Appellant contends that under BART contract 1M0071, Gerwick is only to be considered a subcontractor for part of its work, namely, the work done at the Daly City station and cannot be regarded as a subcontractor for the fabrication and loading of the girders which were done in Petaluma. Appellant relies on the following definition of subcontractor in BART's contract book: “Subcontractor means any person or persons, partnership, joint venture, corporation, or other entity which has an employee or employees at jobsite who fall within one or more of the classifications contained in the general, prevailing rate of wages and employer payments for health and welfare, vacation, pension and similar purposes in the locality identified in the applicable San Francisco Bay Area Rapid Transit District Notice to Contractors Requesting Bids. Subcontractor shall not mean District's Contractor or those whose only employee or employees at jobsite are engaged solely in the delivery or storage of materials.” Appellant also relies upon the following definition of jobsite: “Jobsite means those areas where work expressly required under the applicable Contract Documents of the District must be performed.”

There is no indication from the language of the definition of “jobsite” that the word “must” means that a particular place shall be designated specifically for the performance of work under the contract. It is clear that the fabrication of the 100-ton girders could not be done at the Daly City BART station. Since the contract called for Gerwick to fabricate, transport and to install the girders, it seems clear that the fabrication of the girders which was expressly required under the contract “must” be performed at Gerwick's fabrication yard. Furthermore, the language of the contract does not indicate that an entity is to be regarded as a subcontractor for some of the work and not for other work required under the contract. There is no dispute but that Gerwick was a subcontractor for purposes of installation of the girders, and therefore it would appear that Gerwick should be regarded as a subcontractor for all of the work required under the contract. Accordingly, Gerwick was a subcontractor under the terms of the contract.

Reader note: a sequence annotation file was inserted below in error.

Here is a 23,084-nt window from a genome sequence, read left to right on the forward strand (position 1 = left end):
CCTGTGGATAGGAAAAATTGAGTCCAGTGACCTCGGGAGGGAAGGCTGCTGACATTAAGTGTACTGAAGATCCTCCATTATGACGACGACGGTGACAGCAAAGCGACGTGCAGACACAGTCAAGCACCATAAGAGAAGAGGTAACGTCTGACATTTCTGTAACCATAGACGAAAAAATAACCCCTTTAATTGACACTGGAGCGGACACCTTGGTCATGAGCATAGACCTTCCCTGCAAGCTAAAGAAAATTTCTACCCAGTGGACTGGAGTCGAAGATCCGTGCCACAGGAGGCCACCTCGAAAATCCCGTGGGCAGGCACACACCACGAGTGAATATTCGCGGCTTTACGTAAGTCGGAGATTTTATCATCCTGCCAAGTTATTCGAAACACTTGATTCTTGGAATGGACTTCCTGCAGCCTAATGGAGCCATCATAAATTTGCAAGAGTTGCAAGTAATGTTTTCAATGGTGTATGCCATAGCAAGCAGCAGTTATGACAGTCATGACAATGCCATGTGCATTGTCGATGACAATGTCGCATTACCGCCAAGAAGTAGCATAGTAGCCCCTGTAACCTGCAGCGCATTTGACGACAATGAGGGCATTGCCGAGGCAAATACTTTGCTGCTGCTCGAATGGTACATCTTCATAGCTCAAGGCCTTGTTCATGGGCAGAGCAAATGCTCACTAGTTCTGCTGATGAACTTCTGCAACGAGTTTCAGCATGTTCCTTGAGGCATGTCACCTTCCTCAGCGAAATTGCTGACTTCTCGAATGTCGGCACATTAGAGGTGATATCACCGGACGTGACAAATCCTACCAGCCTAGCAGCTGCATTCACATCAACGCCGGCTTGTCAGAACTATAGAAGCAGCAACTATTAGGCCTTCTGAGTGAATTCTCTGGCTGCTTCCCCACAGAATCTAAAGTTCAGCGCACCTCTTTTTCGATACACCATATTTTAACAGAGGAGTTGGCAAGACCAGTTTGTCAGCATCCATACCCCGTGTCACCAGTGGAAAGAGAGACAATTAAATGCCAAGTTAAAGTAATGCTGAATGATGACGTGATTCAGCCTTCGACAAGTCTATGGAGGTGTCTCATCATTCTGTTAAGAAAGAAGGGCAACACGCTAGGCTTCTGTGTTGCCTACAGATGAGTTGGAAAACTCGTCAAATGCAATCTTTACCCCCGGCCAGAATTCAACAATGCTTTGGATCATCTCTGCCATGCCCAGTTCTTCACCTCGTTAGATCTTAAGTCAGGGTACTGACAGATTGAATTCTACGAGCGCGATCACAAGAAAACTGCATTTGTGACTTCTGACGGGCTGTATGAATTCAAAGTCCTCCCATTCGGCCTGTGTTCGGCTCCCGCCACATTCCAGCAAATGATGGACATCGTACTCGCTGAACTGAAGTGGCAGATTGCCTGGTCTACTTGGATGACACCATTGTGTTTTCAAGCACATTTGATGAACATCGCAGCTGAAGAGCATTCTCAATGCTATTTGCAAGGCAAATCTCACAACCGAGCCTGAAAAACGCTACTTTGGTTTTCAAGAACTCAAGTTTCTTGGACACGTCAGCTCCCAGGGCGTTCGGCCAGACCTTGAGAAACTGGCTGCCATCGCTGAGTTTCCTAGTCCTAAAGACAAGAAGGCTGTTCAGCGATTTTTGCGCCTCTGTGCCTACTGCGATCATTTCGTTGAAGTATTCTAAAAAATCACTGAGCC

Nondelegable Duty Doctrine

Appellant argues that the trial court erred in giving the following instruction to the jury: “Testimony has been given that a trolley hoist was being used for lifting at the time of the alleged incident. California Administrative Code, Title 8, s 3913(g) states: A trolley suspension hoist means a hoist whose upper suspension member is a trolley for the purpose of running the hoist below a suitable runway. It may be either floor or cage-operated.

“California Administrative Code, Title 8, General Safety Order s 3999, provides that: . . . a crane, derrick, or hoist shall not be loaded beyond the rated capacity or safe working load, whichever is smaller.

“California Administrative Code, Title 8, s 3941(a) provides as follows: The maximum rated capacity of all cranes shall be plainly marked on each side of the crane, and if the crane has more than one hoisting unit, each hoist shall have marked on it or its load block its rated capacity; and this should be clearly legible from the ground or floor.

“At the time of the incident in question, Defendant HENSEL PHELPS CONSTRUCTION COMPANY had a non-delegable duty to the plaintiff to have the work of its independent subcontractor Ben C. Gerwick performed in accordance with the safety orders just read to you. Such duty is to exercise ordinary care to take the required precautions.”